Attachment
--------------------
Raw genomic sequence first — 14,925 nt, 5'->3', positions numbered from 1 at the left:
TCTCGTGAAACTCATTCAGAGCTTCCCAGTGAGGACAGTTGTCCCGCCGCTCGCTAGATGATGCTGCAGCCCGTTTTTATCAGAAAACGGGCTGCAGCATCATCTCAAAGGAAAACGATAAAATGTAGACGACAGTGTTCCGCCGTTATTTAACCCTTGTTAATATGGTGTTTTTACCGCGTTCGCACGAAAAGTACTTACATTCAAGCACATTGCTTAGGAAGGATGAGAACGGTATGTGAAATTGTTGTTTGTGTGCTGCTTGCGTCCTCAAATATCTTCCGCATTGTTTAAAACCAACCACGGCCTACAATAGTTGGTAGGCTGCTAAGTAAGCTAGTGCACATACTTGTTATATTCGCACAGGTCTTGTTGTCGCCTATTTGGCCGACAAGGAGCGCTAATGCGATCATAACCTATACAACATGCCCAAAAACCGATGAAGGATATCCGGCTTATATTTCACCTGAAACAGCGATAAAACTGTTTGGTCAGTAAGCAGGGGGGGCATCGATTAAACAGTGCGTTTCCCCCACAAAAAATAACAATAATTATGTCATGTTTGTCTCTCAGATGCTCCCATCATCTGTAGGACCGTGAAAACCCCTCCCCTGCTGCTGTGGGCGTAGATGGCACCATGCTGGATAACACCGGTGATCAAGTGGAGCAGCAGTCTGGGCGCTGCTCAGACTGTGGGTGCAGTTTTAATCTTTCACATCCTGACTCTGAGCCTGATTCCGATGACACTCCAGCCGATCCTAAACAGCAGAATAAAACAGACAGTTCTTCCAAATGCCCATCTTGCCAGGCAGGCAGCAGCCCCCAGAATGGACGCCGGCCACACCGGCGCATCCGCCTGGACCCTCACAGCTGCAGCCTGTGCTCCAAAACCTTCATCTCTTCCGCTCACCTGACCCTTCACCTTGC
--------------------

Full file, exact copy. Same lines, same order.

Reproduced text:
Raw genomic sequence first — 14,925 nt, 5'->3', positions numbered from 1 at the left:
TCTCGTGAAACTCATTCAGAGCTTCCCAGTGAGGACAGTTGTCCCGCCGCTCGCTAGATGATGCTGCAGCCCGTTTTTATCAGAAAACGGGCTGCAGCATCATCTCAAAGGAAAACGATAAAATGTAGACGACAGTGTTCCGCCGTTATTTAACCCTTGTTAATATGGTGTTTTTACCGCGTTCGCACGAAAAGTACTTACATTCAAGCACATTGCTTAGGAAGGATGAGAACGGTATGTGAAATTGTTGTTTGTGTGCTGCTTGCGTCCTCAAATATCTTCCGCATTGTTTAAAACCAACCACGGCCTACAATAGTTGGTAGGCTGCTAAGTAAGCTAGTGCACATACTTGTTATATTCGCACAGGTCTTGTTGTCGCCTATTTGGCCGACAAGGAGCGCTAATGCGATCATAACCTATACAACATGCCCAAAAACCGATGAAGGATATCCGGCTTATATTTCACCTGAAACAGCGATAAAACTGTTTGGTCAGTAAGCAGGGGGGGCATCGATTAAACAGTGCGTTTCCCCCACAAAAAATAACAATAATTATGTCATGTTTGTCTCTCAGATGCTCCCATCATCTGTAGGACCGTGAAAACCCCTCCCCTGCTGCTGTGGGCGTAGATGGCACCATGCTGGATAACACCGGTGATCAAGTGGAGCAGCAGTCTGGGCGCTGCTCAGACTGTGGGTGCAGTTTTAATCTTTCACATCCTGACTCTGAGCCTGATTCCGATGACACTCCAGCCGATCCTAAACAGCAGAATAAAACAGACAGTTCTTCCAAATGCCCATCTTGCCAGGCAGGCAGCAGCCCCCAGAATGGACGCCGGCCACACCGGCGCATCCGCCTGGACCCTCACAGCTGCAGCCTGTGCTCCAAAACCTTCATCTCTTCCGCTCACCTGACCCTTCACCTTGC